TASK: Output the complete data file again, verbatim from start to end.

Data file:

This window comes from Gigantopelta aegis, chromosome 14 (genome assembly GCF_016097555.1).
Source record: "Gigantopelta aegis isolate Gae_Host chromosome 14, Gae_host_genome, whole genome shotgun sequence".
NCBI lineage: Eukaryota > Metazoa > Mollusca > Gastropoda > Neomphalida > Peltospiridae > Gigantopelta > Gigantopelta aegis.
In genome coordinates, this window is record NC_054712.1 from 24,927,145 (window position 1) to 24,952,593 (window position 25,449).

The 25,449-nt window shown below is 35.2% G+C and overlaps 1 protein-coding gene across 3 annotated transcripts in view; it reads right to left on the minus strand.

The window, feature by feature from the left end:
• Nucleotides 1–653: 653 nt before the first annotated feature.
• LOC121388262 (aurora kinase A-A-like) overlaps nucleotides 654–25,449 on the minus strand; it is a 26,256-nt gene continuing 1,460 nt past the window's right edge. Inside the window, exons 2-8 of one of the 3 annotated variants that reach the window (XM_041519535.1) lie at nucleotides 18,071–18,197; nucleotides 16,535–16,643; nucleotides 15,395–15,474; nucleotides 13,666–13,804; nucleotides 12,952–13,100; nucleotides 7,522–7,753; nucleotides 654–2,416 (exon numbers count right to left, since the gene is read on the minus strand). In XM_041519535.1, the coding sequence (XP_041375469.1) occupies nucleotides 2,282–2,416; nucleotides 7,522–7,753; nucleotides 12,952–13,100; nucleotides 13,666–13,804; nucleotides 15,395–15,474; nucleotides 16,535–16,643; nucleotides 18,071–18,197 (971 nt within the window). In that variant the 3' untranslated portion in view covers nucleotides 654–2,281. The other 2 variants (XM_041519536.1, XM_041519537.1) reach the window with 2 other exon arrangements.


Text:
This window comes from Gigantopelta aegis, chromosome 14 (genome assembly GCF_016097555.1).
Source record: "Gigantopelta aegis isolate Gae_Host chromosome 14, Gae_host_genome, whole genome shotgun sequence".
NCBI lineage: Eukaryota > Metazoa > Mollusca > Gastropoda > Neomphalida > Peltospiridae > Gigantopelta > Gigantopelta aegis.
In genome coordinates, this window is record NC_054712.1 from 24,927,145 (window position 1) to 24,952,593 (window position 25,449).

The 25,449-nt window shown below is 35.2% G+C and overlaps 1 protein-coding gene across 3 annotated transcripts in view; it reads right to left on the minus strand.

The window, feature by feature from the left end:
• Nucleotides 1–653: 653 nt before the first annotated feature.
• LOC121388262 (aurora kinase A-A-like) overlaps nucleotides 654–25,449 on the minus strand; it is a 26,256-nt gene continuing 1,460 nt past the window's right edge. Inside the window, exons 2-8 of one of the 3 annotated variants that reach the window (XM_041519535.1) lie at nucleotides 18,071–18,197; nucleotides 16,535–16,643; nucleotides 15,395–15,474; nucleotides 13,666–13,804; nucleotides 12,952–13,100; nucleotides 7,522–7,753; nucleotides 654–2,416 (exon numbers count right to left, since the gene is read on the minus strand). In XM_041519535.1, the coding sequence (XP_041375469.1) occupies nucleotides 2,282–2,416; nucleotides 7,522–7,753; nucleotides 12,952–13,100; nucleotides 13,666–13,804; nucleotides 15,395–15,474; nucleotides 16,535–16,643; nucleotides 18,071–18,197 (971 nt within the window). In that variant the 3' untranslated portion in view covers nucleotides 654–2,281. The other 2 variants (XM_041519536.1, XM_041519537.1) reach the window with 2 other exon arrangements.